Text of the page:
The Economy in Numbers:
New Orleans by the Numbers
Rank of New Orleans compared to other large cities with population over 100,000:
Percentage of population that is African-American: 5th
Percentage of population in poverty: 8th
Rank of Louisiana compared to other states:
Percent of population living in poverty areas: 1st
Percent of population born in state of residence: 1st
Lowest median household income: 3rd
Portion of households headed by single women with children: 2nd
Portion of workforce that is unemployed: 3rd
This article is from the March/April 2006 issue of Dollars & Sense: The Magazine of Economic Justice available at http://www.dollarsandsense.org/archives/2006/0306wagneredwards.html
This article is from the March/April 2006 issue of Dollars & Sense magazine.
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The city of New Orleans and the state of Louisiana were in trouble long before Hurricane Katrina flooded the city and long before the Federal Emergency Management Agency decided that the director's dinner engagements were more important than the plight of hurricane victims running out of food in the Superdome.
The tables below compare the Lower Ninth Ward in New Orleans to the city as a whole, to the state of Louisiana, and to the United States. The Lower Ninth Ward, very poor and almost entirely Black, was one of the most heavily damaged areas of the city. Its residents, along with tens of thousands of other New Orleanians, have been dispersed around the country.
The glimpse that Census data offer of the city's demographics may offer at least a partial explanation for why the powers-that-be don't seem too upset about what is beginning to look like the permanent dispersal of Katrina's survivors.
|Lower Ninth Ward||99%|
|Source: U.S. Census||SF1 P3|
Only four large cities (Gary, Ind.; Detroit, Mich.; Birmingham, Ala.; and Jackson, Miss.) have a larger portion of their population that is Black than New Orleans. The Lower Ninth Ward is 99% Black.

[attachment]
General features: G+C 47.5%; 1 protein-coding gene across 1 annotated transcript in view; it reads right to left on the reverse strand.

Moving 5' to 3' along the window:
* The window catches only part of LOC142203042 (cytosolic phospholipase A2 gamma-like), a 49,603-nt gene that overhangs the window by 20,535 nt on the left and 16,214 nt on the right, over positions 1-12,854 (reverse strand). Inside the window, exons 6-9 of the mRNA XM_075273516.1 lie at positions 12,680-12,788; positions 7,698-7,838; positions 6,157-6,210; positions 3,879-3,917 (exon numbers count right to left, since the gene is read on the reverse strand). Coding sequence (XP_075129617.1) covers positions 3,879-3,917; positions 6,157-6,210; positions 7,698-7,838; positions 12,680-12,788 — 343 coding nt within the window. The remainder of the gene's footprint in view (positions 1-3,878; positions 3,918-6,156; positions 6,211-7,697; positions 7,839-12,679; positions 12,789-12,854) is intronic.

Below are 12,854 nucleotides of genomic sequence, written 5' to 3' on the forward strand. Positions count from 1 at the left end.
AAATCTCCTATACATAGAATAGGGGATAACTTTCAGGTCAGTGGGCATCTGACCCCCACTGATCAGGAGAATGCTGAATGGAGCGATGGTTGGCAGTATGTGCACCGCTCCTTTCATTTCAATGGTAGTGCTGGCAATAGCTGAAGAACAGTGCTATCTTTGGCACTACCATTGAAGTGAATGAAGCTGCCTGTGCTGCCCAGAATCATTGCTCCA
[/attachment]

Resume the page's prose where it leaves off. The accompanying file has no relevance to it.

|Own their home|
|Lower Ninth Ward||59%||57%|
|Source: U.S. Census||SF1 H14||SF1 H11B|
Black people are less likely than the general population to own their own homes, but home ownership in the Lower Ninth Ward was more prevalent than in either New Orleans as a whole or among Blacks generally. If the government refuses to help the uninsured residents of the Lower Ninth Ward rebuild, it will have destroyed what was actually a shining example of Bush's often touted "ownership society."
|Percent of population||Place of residence, 5 years ago|
|born in the state they live in now||In same house||In same county/ parish||In same state|
|Lower Ninth Ward||92%||74%||97%||98%|
|Source: U.S. Census||SF3 P21||SF3 P24||SF3 P24||SF3 P24|
Birthplace & Place of residence five years ago
The United States is generally a mobile society; people move quite frequently. Louisiana, New Orleans and the Lower Ninth Ward are exceptions to that rule. Despite all the social ills in Louisiana and New Orleans, residents had deep roots and were invested in their communities.
|Education (Adults 25+)|
|Percent without H.S. diploma or GED||Percent with High School / GED only||Percent with at least bachelor's degree|
|Lower Ninth Ward||40%||29%||7%|
|Source: U.S. Census||SF3 P37||SF3 P37||SF3 P37|
Residents of New Orleans and of Louisiana are more likely to lack a high school education than residents of the United States as a whole. But New Orleans residents are more likely to have a college education than residents of either the state of Louisiana or the entire country.
However, New Orleans did not invest in all its communities equally. Forty percent of the adult residents of the Lower Ninth Ward lack a high school diploma or GED.